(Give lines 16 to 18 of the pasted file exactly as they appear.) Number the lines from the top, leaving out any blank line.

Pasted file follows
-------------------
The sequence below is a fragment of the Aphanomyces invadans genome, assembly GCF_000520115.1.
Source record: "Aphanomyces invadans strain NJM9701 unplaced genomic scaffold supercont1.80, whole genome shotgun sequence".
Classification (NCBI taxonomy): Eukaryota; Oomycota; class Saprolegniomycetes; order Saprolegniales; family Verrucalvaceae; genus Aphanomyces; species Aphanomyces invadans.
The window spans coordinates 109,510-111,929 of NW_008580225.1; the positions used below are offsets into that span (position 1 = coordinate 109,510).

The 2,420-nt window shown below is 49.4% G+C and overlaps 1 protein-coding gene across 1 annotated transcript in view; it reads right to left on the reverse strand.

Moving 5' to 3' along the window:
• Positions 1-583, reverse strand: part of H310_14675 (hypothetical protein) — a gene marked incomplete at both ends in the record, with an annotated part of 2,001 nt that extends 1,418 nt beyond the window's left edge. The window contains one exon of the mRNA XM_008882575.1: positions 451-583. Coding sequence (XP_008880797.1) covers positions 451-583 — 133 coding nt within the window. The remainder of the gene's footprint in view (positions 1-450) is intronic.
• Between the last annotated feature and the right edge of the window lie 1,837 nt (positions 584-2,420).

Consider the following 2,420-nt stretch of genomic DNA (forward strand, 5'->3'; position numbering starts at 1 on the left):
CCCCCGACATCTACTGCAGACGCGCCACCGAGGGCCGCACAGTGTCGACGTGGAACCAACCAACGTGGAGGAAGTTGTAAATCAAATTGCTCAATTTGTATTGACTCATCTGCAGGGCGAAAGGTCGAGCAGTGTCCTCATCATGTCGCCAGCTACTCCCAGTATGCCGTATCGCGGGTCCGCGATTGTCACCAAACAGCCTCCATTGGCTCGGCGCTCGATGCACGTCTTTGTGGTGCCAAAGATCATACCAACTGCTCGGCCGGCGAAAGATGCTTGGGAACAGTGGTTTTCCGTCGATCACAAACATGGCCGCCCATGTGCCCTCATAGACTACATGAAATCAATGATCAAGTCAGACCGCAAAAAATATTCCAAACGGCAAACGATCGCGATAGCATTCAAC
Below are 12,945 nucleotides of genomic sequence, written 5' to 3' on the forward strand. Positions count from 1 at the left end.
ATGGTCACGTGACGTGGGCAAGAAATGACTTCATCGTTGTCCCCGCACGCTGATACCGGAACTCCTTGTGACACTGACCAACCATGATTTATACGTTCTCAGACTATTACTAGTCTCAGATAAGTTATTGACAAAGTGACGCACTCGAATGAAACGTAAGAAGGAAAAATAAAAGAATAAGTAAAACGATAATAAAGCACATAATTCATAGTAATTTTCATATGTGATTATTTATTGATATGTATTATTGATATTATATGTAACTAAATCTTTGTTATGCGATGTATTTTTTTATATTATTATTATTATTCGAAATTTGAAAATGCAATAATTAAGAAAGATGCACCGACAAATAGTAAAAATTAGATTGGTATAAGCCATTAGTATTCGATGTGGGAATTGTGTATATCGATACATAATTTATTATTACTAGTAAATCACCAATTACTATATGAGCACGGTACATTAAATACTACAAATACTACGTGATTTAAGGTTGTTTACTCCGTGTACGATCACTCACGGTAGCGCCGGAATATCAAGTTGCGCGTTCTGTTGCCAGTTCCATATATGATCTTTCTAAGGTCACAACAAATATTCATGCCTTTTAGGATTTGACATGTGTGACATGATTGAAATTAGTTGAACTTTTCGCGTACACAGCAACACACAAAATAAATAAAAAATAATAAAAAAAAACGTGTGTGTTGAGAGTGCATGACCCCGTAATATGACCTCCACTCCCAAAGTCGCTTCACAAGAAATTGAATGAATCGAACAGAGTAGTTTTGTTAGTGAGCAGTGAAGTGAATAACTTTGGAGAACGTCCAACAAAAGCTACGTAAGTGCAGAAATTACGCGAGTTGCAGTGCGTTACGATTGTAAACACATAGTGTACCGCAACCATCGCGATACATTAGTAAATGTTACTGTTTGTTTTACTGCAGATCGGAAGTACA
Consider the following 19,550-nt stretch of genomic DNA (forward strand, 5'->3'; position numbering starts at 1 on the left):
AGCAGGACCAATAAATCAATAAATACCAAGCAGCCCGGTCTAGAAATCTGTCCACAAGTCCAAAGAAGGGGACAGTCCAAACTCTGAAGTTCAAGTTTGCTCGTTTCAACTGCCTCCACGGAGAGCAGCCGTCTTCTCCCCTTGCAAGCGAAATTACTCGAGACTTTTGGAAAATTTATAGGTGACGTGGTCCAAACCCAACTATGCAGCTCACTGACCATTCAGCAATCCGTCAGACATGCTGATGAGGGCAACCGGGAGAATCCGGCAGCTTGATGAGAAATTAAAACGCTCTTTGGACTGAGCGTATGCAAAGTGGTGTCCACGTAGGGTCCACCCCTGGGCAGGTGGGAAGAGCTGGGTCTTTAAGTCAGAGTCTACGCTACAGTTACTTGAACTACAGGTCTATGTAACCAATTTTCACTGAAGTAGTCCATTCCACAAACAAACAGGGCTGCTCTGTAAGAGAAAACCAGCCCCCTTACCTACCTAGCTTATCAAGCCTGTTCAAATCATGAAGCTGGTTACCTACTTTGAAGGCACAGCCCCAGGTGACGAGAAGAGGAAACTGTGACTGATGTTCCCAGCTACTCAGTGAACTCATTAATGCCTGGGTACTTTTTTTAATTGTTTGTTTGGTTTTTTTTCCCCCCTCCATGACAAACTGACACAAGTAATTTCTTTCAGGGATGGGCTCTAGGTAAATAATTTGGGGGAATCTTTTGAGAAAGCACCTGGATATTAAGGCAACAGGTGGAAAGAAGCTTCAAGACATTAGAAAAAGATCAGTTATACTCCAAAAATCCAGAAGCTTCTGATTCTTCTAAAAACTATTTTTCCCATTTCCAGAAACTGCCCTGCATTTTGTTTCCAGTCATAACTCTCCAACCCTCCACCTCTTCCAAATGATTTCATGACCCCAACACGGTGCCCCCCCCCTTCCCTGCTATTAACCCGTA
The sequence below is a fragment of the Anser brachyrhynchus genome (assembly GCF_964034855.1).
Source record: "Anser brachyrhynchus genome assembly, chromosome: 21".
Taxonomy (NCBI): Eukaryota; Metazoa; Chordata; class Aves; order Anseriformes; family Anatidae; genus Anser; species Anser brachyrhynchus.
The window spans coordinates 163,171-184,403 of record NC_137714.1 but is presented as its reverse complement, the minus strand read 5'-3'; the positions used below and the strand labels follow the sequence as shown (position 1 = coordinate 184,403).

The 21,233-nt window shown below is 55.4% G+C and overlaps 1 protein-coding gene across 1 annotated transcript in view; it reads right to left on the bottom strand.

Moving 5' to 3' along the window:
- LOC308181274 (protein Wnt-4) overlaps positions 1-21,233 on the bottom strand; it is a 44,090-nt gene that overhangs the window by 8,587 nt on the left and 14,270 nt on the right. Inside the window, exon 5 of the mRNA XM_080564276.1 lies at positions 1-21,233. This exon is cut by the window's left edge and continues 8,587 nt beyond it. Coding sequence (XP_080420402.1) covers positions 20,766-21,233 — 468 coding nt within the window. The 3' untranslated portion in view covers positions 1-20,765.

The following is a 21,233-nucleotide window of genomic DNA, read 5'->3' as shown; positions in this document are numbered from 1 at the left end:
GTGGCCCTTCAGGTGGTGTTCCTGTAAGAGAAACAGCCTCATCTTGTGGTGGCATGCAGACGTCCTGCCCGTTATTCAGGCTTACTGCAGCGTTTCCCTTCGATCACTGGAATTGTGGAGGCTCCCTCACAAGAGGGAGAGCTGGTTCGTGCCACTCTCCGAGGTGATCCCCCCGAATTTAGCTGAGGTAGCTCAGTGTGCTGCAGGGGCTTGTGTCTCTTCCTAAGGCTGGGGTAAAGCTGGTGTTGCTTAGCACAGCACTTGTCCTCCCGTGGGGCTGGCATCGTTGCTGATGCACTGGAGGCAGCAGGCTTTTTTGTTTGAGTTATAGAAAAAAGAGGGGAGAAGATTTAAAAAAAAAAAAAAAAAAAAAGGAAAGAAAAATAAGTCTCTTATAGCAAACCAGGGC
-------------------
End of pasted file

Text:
Source record: "Anser brachyrhynchus genome assembly, chromosome: 21".
Taxonomy (NCBI): Eukaryota; Metazoa; Chordata; class Aves; order Anseriformes; family Anatidae; genus Anser; species Anser brachyrhynchus.
The window spans coordinates 163,171-184,403 of record NC_137714.1 but is presented as its reverse complement, the minus strand read 5'-3'; the positions used below and the strand labels follow the sequence as shown (position 1 = coordinate 184,403).